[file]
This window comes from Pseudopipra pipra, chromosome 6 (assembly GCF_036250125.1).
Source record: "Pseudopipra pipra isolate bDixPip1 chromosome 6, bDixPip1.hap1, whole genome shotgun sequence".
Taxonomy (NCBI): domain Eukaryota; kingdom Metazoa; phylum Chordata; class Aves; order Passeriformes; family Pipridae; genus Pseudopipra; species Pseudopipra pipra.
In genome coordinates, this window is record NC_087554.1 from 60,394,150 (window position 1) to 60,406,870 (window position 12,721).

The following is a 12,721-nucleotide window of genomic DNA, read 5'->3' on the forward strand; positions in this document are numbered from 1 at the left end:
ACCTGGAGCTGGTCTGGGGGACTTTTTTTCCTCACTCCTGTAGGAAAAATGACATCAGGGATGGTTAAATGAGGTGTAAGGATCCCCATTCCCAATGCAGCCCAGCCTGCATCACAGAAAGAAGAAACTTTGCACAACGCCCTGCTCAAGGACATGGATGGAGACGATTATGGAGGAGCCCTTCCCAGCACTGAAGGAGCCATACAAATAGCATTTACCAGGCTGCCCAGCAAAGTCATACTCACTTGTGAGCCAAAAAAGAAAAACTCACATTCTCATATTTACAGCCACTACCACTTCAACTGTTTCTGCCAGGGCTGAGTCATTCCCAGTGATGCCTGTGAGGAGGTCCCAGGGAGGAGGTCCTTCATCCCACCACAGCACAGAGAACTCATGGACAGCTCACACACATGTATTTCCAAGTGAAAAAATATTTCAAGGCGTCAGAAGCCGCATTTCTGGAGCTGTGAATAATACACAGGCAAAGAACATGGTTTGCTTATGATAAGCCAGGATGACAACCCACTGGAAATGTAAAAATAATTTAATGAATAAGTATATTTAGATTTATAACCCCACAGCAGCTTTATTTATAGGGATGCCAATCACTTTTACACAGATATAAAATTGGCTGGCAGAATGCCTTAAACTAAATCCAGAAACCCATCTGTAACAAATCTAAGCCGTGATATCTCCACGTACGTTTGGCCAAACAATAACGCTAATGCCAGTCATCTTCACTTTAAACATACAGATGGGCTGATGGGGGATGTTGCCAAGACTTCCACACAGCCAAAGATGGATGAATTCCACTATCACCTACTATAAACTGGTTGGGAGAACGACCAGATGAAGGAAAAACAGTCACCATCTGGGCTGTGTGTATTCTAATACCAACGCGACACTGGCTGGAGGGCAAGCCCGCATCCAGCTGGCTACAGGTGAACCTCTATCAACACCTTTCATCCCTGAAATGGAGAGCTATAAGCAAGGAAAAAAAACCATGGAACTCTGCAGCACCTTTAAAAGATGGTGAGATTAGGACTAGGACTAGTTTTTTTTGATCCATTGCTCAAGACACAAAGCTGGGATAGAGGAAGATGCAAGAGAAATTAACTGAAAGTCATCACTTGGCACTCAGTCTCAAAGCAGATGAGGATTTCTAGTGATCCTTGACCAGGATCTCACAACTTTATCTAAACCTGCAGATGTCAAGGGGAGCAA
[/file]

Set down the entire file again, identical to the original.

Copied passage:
This window comes from Pseudopipra pipra, chromosome 6 (assembly GCF_036250125.1).
Source record: "Pseudopipra pipra isolate bDixPip1 chromosome 6, bDixPip1.hap1, whole genome shotgun sequence".
Taxonomy (NCBI): domain Eukaryota; kingdom Metazoa; phylum Chordata; class Aves; order Passeriformes; family Pipridae; genus Pseudopipra; species Pseudopipra pipra.
In genome coordinates, this window is record NC_087554.1 from 60,394,150 (window position 1) to 60,406,870 (window position 12,721).

The following is a 12,721-nucleotide window of genomic DNA, read 5'->3' on the forward strand; positions in this document are numbered from 1 at the left end:
ACCTGGAGCTGGTCTGGGGGACTTTTTTTCCTCACTCCTGTAGGAAAAATGACATCAGGGATGGTTAAATGAGGTGTAAGGATCCCCATTCCCAATGCAGCCCAGCCTGCATCACAGAAAGAAGAAACTTTGCACAACGCCCTGCTCAAGGACATGGATGGAGACGATTATGGAGGAGCCCTTCCCAGCACTGAAGGAGCCATACAAATAGCATTTACCAGGCTGCCCAGCAAAGTCATACTCACTTGTGAGCCAAAAAAGAAAAACTCACATTCTCATATTTACAGCCACTACCACTTCAACTGTTTCTGCCAGGGCTGAGTCATTCCCAGTGATGCCTGTGAGGAGGTCCCAGGGAGGAGGTCCTTCATCCCACCACAGCACAGAGAACTCATGGACAGCTCACACACATGTATTTCCAAGTGAAAAAATATTTCAAGGCGTCAGAAGCCGCATTTCTGGAGCTGTGAATAATACACAGGCAAAGAACATGGTTTGCTTATGATAAGCCAGGATGACAACCCACTGGAAATGTAAAAATAATTTAATGAATAAGTATATTTAGATTTATAACCCCACAGCAGCTTTATTTATAGGGATGCCAATCACTTTTACACAGATATAAAATTGGCTGGCAGAATGCCTTAAACTAAATCCAGAAACCCATCTGTAACAAATCTAAGCCGTGATATCTCCACGTACGTTTGGCCAAACAATAACGCTAATGCCAGTCATCTTCACTTTAAACATACAGATGGGCTGATGGGGGATGTTGCCAAGACTTCCACACAGCCAAAGATGGATGAATTCCACTATCACCTACTATAAACTGGTTGGGAGAACGACCAGATGAAGGAAAAACAGTCACCATCTGGGCTGTGTGTATTCTAATACCAACGCGACACTGGCTGGAGGGCAAGCCCGCATCCAGCTGGCTACAGGTGAACCTCTATCAACACCTTTCATCCCTGAAATGGAGAGCTATAAGCAAGGAAAAAAAACCATGGAACTCTGCAGCACCTTTAAAAGATGGTGAGATTAGGACTAGGACTAGTTTTTTTTGATCCATTGCTCAAGACACAAAGCTGGGATAGAGGAAGATGCAAGAGAAATTAACTGAAAGTCATCACTTGGCACTCAGTCTCAAAGCAGATGAGGATTTCTAGTGATCCTTGACCAGGATCTCACAACTTTATCTAAACCTGCAGATGTCAAGGGGAGCAA